STEVE INSKEEP, HOST:
The anti-government protests in Baghdad are growing. Iraq's prime minister is now expected to resign. What's it like to be watching those protests? Here's NPR's Jane Arraf.
JANE ARRAF, BYLINE: Almost a week into the latest protests in Baghdad, demonstrations in Tahrir Square have almost the feel of a huge house party.
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ARRAF: These are mostly young people in their 20s. There's music. There are groups of women and lots of students. Fireworks go up above the shell of a high-rise building taken over by protesters unfurling banners and waving flags. Government security forces are normally deployed to the multi-story parking garage next to it to watch over the square, but protesters have taken that over too.
Almost 150 demonstrators were shot dead by security forces in the first few weeks of October in Baghdad in the south of Iraq. After that, Baghdad authorities deployed riot police without lethal weapons. But protesters are still dying here, hit by teargas canisters. And that's why it's so surprising to find people like Hala Chalabi (ph), a middle-class mom who brought her three daughters here.
HALA CHALABI: It's OK - dangerous. You know, either we live a good life, or we die, right?
ARRAF: And what she means by a good life is jobs, electricity that doesn't go off all the time, public services you don't have to pay bribes to access, a government that isn't corrupt.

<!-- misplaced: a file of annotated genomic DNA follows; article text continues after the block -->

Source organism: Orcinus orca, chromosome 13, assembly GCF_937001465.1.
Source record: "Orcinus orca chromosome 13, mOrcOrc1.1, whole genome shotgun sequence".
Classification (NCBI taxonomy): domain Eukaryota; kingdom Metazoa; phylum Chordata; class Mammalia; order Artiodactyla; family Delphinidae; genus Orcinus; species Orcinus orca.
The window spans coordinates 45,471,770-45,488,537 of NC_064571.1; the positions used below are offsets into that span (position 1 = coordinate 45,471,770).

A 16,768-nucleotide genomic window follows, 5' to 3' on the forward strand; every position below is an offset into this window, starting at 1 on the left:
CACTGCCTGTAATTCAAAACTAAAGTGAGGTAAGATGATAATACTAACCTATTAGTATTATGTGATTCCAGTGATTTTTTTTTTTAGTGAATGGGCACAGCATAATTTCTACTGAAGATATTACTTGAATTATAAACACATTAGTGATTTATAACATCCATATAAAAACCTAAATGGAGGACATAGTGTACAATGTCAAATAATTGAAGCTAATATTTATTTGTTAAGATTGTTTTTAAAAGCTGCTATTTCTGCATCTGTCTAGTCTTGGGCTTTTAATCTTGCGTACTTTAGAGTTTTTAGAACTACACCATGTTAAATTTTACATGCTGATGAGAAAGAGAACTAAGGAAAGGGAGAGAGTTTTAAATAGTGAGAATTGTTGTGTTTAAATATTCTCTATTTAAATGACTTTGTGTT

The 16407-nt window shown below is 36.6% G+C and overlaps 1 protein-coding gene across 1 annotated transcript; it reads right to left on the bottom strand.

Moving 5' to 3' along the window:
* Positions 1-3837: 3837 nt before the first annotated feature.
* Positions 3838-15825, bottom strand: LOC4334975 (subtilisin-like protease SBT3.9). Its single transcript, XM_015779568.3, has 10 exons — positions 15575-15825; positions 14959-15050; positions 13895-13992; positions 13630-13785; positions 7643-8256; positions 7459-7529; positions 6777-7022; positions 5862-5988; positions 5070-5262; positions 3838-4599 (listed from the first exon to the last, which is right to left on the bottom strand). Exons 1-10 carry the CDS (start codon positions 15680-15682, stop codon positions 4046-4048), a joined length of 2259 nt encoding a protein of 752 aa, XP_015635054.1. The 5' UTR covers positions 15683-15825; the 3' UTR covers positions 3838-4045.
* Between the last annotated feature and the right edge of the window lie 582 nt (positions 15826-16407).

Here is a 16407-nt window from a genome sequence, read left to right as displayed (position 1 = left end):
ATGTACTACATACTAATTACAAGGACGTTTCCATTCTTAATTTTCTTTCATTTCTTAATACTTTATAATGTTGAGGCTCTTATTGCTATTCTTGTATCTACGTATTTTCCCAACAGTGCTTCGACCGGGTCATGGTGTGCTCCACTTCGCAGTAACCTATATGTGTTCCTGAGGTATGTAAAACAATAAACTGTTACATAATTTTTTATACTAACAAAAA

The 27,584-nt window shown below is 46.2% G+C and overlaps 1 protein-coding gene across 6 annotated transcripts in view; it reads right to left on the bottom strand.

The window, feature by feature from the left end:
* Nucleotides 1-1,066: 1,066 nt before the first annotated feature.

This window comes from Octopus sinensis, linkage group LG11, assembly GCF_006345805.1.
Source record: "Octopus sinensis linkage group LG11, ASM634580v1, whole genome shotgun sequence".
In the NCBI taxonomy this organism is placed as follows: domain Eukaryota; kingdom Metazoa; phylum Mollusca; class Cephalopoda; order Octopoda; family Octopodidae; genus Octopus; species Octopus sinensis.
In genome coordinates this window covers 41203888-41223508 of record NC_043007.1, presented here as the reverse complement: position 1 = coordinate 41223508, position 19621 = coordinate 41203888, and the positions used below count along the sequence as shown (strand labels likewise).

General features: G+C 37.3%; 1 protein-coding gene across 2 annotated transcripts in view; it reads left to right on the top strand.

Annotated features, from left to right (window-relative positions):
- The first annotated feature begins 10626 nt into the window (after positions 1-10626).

Overnight, protesters took over part of a bridge leading to the Iranian embassy and beyond that, the Green Zone. The U.S. embassy is there. In central Baghdad, a lot of shops are shuttered. It almost seems like the city is holding its breath. Thousands of Iraqis who can have left for the safer north of Iraq.
Political parties are meeting to try to agree on who would replace the Iraqi prime minister when he steps down. But protesters don't want the same old faces tied to religious parties or outside interests that have governed Iraq since Saddam Hussein was toppled. They're demanding much more - a new system, one the country's political leaders are unlikely to deliver.
Jane Arraf, NPR News, Baghdad. Transcript provided by NPR, Copyright NPR.